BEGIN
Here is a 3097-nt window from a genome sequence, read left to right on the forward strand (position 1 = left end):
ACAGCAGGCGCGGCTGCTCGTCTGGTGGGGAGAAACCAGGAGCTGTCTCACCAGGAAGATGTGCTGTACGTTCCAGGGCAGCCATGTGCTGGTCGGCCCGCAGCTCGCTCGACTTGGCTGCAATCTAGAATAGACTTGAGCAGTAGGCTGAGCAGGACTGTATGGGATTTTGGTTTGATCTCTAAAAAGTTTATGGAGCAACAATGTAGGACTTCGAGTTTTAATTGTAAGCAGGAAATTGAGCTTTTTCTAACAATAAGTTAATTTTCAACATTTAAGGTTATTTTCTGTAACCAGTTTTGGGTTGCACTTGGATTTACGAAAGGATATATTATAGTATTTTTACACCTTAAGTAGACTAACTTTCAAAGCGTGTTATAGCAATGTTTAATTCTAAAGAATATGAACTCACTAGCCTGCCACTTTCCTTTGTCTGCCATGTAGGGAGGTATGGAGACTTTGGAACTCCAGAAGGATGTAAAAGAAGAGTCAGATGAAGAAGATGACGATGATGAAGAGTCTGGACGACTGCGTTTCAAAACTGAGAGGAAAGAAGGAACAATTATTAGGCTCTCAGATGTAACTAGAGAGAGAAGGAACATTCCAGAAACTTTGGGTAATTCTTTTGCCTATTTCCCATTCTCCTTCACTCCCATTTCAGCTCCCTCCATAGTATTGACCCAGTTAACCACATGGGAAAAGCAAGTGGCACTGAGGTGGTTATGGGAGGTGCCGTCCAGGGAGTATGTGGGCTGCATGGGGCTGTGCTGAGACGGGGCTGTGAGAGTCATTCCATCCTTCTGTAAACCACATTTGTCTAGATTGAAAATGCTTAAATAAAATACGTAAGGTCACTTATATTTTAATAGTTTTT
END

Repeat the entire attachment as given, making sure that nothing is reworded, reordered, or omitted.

Here is a 3097-nt window from a genome sequence, read left to right on the forward strand (position 1 = left end):
ACAGCAGGCGCGGCTGCTCGTCTGGTGGGGAGAAACCAGGAGCTGTCTCACCAGGAAGATGTGCTGTACGTTCCAGGGCAGCCATGTGCTGGTCGGCCCGCAGCTCGCTCGACTTGGCTGCAATCTAGAATAGACTTGAGCAGTAGGCTGAGCAGGACTGTATGGGATTTTGGTTTGATCTCTAAAAAGTTTATGGAGCAACAATGTAGGACTTCGAGTTTTAATTGTAAGCAGGAAATTGAGCTTTTTCTAACAATAAGTTAATTTTCAACATTTAAGGTTATTTTCTGTAACCAGTTTTGGGTTGCACTTGGATTTACGAAAGGATATATTATAGTATTTTTACACCTTAAGTAGACTAACTTTCAAAGCGTGTTATAGCAATGTTTAATTCTAAAGAATATGAACTCACTAGCCTGCCACTTTCCTTTGTCTGCCATGTAGGGAGGTATGGAGACTTTGGAACTCCAGAAGGATGTAAAAGAAGAGTCAGATGAAGAAGATGACGATGATGAAGAGTCTGGACGACTGCGTTTCAAAACTGAGAGGAAAGAAGGAACAATTATTAGGCTCTCAGATGTAACTAGAGAGAGAAGGAACATTCCAGAAACTTTGGGTAATTCTTTTGCCTATTTCCCATTCTCCTTCACTCCCATTTCAGCTCCCTCCATAGTATTGACCCAGTTAACCACATGGGAAAAGCAAGTGGCACTGAGGTGGTTATGGGAGGTGCCGTCCAGGGAGTATGTGGGCTGCATGGGGCTGTGCTGAGACGGGGCTGTGAGAGTCATTCCATCCTTCTGTAAACCACATTTGTCTAGATTGAAAATGCTTAAATAAAATACGTAAGGTCACTTATATTTTAATAGTTTTT